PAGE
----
Irena Stropnik MBA (FS) is Director & Team Lead, Optimization at Scotiabank with over 21 years of progressive experience in banking operations in branches, regional support, large processing units and most recently optimization projects. Her commitment to excellence energizes and inspires those who work under her leadership. Irena continues to practice and apply the strategic mindset that she developed during her tenure as an MBA student. Her response to Dr. McLarney’s recent post gives profound insight on scholarship within the context of business endeavours.
In reading through Dr. McLarney’s open letter to our alumni community, I couldn’t help but reflect and think back to my first days in the MBA (FS) program. Excited about pursuing something new and challenging myself, and then there was nervousness – was I smart enough, could I learn, how about the other students – would I be able to keep up with them?
As I made my way through my first course, I gained confidence in the fact that I could do the work and I could learn at this level. That was freeing in many respects as the ‘mark’ would take care of itself and I could then open my mind to actually learning – more than the theory, more than just answering assignment or exam questions, but actually learning and creating a better understanding of the world around me because of that learning.
For me, and for most people I have observed, applying a new theory is highly tactical when you first try to use it. But then as you gain more experience through working with it and applying it to the real world you gain a much deeper understanding of the theory and what it means…I love those moments when I can understand or explain something in everyday terms but knowing there are years of research and knowledge invested in the scholarly theory and in my ability to learn and apply that theory.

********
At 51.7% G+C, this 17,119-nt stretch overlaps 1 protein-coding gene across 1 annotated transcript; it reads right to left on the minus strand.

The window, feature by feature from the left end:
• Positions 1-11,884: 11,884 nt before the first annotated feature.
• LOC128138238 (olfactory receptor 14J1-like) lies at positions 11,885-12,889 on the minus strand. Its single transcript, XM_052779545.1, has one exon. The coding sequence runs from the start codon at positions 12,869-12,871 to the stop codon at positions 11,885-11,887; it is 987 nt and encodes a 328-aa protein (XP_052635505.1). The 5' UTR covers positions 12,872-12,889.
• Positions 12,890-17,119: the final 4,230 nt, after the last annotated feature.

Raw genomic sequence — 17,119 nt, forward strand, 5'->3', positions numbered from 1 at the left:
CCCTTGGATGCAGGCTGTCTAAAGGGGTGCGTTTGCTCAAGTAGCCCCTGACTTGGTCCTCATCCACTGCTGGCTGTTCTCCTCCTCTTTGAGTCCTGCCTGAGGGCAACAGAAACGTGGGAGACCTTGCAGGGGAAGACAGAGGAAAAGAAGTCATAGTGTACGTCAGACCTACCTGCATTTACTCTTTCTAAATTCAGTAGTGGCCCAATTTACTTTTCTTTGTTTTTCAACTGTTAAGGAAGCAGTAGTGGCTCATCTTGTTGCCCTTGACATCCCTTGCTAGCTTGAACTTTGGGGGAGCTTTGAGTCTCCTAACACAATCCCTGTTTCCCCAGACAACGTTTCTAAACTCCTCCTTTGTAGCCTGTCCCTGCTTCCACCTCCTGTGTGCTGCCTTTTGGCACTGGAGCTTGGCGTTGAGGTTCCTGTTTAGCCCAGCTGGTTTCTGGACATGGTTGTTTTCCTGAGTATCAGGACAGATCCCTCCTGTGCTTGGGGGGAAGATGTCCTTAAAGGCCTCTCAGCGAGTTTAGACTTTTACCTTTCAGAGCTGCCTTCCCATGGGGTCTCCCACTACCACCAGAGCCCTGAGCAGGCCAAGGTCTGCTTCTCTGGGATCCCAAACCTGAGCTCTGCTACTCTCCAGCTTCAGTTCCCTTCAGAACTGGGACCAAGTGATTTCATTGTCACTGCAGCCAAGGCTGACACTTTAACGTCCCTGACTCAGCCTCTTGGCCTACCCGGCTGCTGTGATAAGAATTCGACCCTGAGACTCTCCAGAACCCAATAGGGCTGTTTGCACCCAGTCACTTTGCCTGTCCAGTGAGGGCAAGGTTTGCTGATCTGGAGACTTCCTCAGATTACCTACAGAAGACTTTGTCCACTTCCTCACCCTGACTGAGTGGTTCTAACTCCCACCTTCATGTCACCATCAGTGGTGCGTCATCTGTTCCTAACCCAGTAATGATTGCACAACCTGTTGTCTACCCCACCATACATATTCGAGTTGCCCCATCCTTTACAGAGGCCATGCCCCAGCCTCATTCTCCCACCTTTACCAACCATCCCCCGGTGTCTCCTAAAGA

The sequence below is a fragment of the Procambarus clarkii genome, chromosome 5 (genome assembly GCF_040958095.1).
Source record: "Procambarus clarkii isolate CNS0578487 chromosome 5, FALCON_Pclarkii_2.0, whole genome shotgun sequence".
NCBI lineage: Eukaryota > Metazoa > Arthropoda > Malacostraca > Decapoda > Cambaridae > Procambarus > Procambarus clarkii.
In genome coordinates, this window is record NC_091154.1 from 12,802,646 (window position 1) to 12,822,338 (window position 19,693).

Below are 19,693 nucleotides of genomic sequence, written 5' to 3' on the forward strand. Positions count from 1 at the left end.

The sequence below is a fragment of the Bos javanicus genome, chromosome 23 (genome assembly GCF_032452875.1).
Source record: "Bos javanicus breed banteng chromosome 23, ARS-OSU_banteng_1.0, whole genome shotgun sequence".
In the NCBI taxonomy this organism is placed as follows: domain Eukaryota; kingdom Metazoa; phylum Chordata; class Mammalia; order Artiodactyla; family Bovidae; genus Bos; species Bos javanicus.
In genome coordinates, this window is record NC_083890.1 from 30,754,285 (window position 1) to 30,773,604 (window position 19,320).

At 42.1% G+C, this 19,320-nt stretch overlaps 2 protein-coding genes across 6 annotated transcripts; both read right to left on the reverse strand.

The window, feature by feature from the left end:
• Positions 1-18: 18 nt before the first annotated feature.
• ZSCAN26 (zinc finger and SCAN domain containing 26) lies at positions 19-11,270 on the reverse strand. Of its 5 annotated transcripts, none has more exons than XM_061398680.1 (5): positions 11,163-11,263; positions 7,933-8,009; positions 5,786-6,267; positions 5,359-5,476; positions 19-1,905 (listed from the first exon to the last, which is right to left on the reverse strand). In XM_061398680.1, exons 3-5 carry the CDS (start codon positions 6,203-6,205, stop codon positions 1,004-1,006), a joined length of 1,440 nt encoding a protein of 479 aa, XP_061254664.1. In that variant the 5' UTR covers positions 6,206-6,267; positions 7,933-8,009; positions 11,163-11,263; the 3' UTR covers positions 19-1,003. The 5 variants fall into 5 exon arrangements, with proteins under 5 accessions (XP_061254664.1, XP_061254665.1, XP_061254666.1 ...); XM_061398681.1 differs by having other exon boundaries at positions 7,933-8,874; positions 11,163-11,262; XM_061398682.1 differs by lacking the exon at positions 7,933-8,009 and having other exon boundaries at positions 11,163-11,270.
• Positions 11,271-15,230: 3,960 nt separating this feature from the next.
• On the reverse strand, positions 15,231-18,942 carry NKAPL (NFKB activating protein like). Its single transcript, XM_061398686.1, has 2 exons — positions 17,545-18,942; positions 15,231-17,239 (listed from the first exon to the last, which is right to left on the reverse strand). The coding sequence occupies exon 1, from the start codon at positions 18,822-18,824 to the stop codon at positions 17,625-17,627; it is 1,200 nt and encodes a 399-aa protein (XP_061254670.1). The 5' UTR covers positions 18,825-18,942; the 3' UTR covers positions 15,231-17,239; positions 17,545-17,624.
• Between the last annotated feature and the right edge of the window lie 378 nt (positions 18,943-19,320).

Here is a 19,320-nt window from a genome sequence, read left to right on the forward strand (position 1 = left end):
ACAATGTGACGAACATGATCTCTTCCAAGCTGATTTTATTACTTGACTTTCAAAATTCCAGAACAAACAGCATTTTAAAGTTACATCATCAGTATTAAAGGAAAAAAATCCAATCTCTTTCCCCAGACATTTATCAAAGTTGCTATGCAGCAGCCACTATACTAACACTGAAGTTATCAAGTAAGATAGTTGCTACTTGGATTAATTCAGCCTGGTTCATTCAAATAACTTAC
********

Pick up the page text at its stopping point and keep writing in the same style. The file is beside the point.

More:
I was often surprised by some of my fellow students who only seemed to care about their marks and what course content would be on the exam – many didn’t seem to want to think about anything else. I suspect that there were many reasons behind this thinking and I don’t know if they realized that they were selling themselves short by not embracing the experience and the tremendous opportunity to learn both from our Professors and from their fellow students.
I currently lead a team that engages our business partners using Lean Six Sigma methodology – my Lean journey started three years ago and the learning continues every day. On the surface, the theory can seem quite simple and highly tactical so many try to run through our program, fill in all of the templates and drive out a recommendation as fast as they can. Once they’ve done that once or twice, they think they know it all and want to move on to another assignment. The challenge is that it’s not that straightforward and you can’t apply the exact same approach to every business. You need to understand both the intricacies of the methodology, but also of the business to really be successful. You need to think about the objectives of the engagement, how best to achieve those objectives and how to work with the business and communicate with them to be most effective – one of our goals is to help the business think differently about what they do and how they do it.
That’s a different level of understanding and application that takes years of practice, ongoing learning and a sense of humility and purpose where you always need to strive towards perfection (doing it exactly right) but knowing that you will never get there – to me, this is the difference between marks and scholarship.